New England's Famous Lobster Rolls
8 ounces lobster meat, torn into bite sized pieces
3 tablespoons mayonnaise
1 tablespoon butter, room temperature
2 hot dog buns
1/2 head butter lettuce, thinly sliced
Combine lobster meat and mayonnaise in a medium sized bowl.
Season the mixture with salt and pepper for added flavor if desired.
Butter along outside surfaces of hot dog rolls.
Heat a medium sized skillet on high heat before placing rolls with one buttered side down in skillet.
Cook until browned slightly on each buttered side (about two minutes per side).
Open the rolls and fill with lettuce and then lobster mixture. Serve immediately.
Pairs Well With
There was a Splash in the Distance
A mist settled over the blue green cove in the dark of the early morning. It was the perfect combination of hot and cold air rising and falling, mixing together to form the moist, hazy fog that clogged the air and played with your senses. There was no wind, yet the beach grass on the cove’s shore still fluttered gently, as if some hidden spirit were at work. The thick air wafted slowly into my nose and mouth as the salty aroma shot straight toward my brain. The sun struggled up over the horizon, bathing the ocean in a pink light that reflected off the fog and into my eyes. Few lights were on in the city that we had left behind, as the apartments inhabitants still rested in their dense slumber. I stepped forward until the tip of my toe rested in the green blue of the icy, morning ocean…
I woke up in a blur, my air mattress none too comfortable and the air much too cold. The morning wind whistled around the perimeter of my tent, as the sounds of awakening wildlife filled the air. I rolled over to check the battery powered radio/clock that we had brought with us to Rhode Island. It was five in the morning, much earlier than I would have wanted to be waking up on my summer vacation. Today was different though. With the promise of going clamming in the morning, I was up and ready in no time, waiting anxiously for the rest of my family and relatives to arise to the smoky smell of the ashes, still hot, from last night’s campfire.
I didn't have to wait long though. The rest of our “clamming team”, as I considered it, woke up just as anxious as I was and ready for the trip. We drove for a short while, through cities and neighborhoods so dark that they were almost ghostly- ghost towns.
Suddenly, we stopped abruptly near a stretch of long beach grass, but no water was in sight.
My uncle explained that we would have to walk a short way to reach the best clamming locations. I was given a rake and told to carry it with us as it would be crucial later on. Confused and overwhelmed at the speed of this series of events (all of which had happened in a matter of seconds) I had no choice but to follow along and go with the flow.
We trekked for a while through endless waves of grass that tickled at our ankles and hid who knows how many creatures and unknown bugs, hiding from the blundering humans crashing through their home. After coming to a break in the trail, I halted at the majestic sight before my eyes. A sea, reflecting the brilliant colors of the rising sun, stretched out and covered the entire horizon. The water glistened purple and gold in the suns burning light.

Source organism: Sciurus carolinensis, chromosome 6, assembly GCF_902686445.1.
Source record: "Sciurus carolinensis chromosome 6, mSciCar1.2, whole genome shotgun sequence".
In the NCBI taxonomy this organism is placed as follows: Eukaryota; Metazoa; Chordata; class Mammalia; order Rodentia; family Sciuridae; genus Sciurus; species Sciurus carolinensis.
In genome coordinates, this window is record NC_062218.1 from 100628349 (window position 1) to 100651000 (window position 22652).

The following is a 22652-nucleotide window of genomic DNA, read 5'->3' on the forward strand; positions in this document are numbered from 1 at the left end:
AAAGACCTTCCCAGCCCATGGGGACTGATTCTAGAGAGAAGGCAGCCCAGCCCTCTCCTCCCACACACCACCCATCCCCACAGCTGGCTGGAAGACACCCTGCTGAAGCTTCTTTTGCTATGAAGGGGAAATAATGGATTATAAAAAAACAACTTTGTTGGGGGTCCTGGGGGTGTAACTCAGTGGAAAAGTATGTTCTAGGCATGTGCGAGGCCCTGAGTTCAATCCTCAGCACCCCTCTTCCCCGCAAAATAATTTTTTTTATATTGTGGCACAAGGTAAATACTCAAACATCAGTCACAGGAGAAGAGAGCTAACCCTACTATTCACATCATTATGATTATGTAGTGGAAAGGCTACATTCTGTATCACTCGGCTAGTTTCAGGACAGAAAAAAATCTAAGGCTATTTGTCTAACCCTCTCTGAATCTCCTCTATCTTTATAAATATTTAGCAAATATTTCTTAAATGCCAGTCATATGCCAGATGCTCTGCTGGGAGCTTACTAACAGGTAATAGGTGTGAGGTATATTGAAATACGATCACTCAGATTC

“There, that’s where we’re headed,” my uncle proclaimed, aiming a finger at a small cove jutting out from the main body of water.
Again we set off, and it was only minutes before we reached the water. Each one of us children held our rakes like weapons in our short, pudgy little fingers. It was amazing how darkness affected our eyes. A splash was a monster rising from the ocean, a crack was a tree falling on top of us, and the beach grass tickling our legs was crabs scuttling over our feet.
Suddenly, my brother yelped with fear. He had stepped on a sleeping hermit crab, and awoken it. In fright, the terrifyingly ugly, but quite harmless crustacean scuttled off into hiding again.
I treaded more carefully though, frightened by my brothers near demise (so it seemed to a seven year old). We entered the water, all ten of us, and as instructed, began to rake up the floor of the cove beneath us to unearth the clams hiding below.
Following the adult’s example, I scratched at the ground, hunting for the clams whose air bubbles I could see, but shells I could not. I submerged under the water to try and get a closer look at for the clams that I was sure were just below me, but to no avail. In the clear water, I could see the mossy lobster traps that lay on the seafloor, forgotten long ago by fishermen. Running out of breath, I emerged from the water spitting salt from my mouth and resumed my resilient scratching and scraping. But, after just about about five minutes of futile pushing and pulling, I “struck gold” for the first time. I submerged myself in the shallow water and unearthed an exposed clam, its shell clamped firm from the invaders threatening its safety. I kept it under the water so it could breathe and watched air bubbles smaller than the head of a pin drift up to the surface. Its bluish purple shell glistened in the now sunlit water and I knew that even if I were to eat the other clams I was sure to find, I was going to set this one free.
“Goodbye little buddy,” I whispered when no one was looking as my arm reared back and I launched a perfect throw into the watery beyond.
There was a splash in the distance.
Submitted by: "Zach A."